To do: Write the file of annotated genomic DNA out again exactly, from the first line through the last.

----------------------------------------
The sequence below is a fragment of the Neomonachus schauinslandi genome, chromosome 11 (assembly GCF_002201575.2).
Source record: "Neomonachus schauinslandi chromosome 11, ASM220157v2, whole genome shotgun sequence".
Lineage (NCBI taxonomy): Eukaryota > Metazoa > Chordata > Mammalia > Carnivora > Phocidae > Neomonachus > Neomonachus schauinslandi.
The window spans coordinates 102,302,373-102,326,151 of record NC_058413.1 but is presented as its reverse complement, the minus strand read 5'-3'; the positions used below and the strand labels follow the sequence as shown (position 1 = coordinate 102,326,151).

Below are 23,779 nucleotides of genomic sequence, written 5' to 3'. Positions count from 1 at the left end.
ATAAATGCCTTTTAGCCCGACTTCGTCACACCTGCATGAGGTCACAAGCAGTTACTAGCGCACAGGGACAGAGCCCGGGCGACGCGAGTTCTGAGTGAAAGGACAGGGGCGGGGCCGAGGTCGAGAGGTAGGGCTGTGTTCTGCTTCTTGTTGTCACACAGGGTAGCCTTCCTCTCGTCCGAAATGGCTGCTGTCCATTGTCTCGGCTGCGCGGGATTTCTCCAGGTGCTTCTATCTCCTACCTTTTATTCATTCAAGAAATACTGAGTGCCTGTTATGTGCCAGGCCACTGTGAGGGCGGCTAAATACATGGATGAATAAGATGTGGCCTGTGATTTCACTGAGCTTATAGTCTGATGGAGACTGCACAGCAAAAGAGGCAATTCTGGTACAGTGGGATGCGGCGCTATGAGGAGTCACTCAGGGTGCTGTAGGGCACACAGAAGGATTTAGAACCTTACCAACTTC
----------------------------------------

The sequence below is a fragment of the Neomonachus schauinslandi genome, chromosome 11 (assembly GCF_002201575.2).
Source record: "Neomonachus schauinslandi chromosome 11, ASM220157v2, whole genome shotgun sequence".
Lineage (NCBI taxonomy): Eukaryota > Metazoa > Chordata > Mammalia > Carnivora > Phocidae > Neomonachus > Neomonachus schauinslandi.
The window spans coordinates 102,302,373-102,326,151 of record NC_058413.1 but is presented as its reverse complement, the minus strand read 5'-3'; the positions used below and the strand labels follow the sequence as shown (position 1 = coordinate 102,326,151).

Below are 23,779 nucleotides of genomic sequence, written 5' to 3'. Positions count from 1 at the left end.
ATAAATGCCTTTTAGCCCGACTTCGTCACACCTGCATGAGGTCACAAGCAGTTACTAGCGCACAGGGACAGAGCCCGGGCGACGCGAGTTCTGAGTGAAAGGACAGGGGCGGGGCCGAGGTCGAGAGGTAGGGCTGTGTTCTGCTTCTTGTTGTCACACAGGGTAGCCTTCCTCTCGTCCGAAATGGCTGCTGTCCATTGTCTCGGCTGCGCGGGATTTCTCCAGGTGCTTCTATCTCCTACCTTTTATTCATTCAAGAAATACTGAGTGCCTGTTATGTGCCAGGCCACTGTGAGGGCGGCTAAATACATGGATGAATAAGATGTGGCCTGTGATTTCACTGAGCTTATAGTCTGATGGAGACTGCACAGCAAAAGAGGCAATTCTGGTACAGTGGGATGCGGCGCTATGAGGAGTCACTCAGGGTGCTGTAGGGCACACAGAAGGATTTAGAACCTTACCAACTTC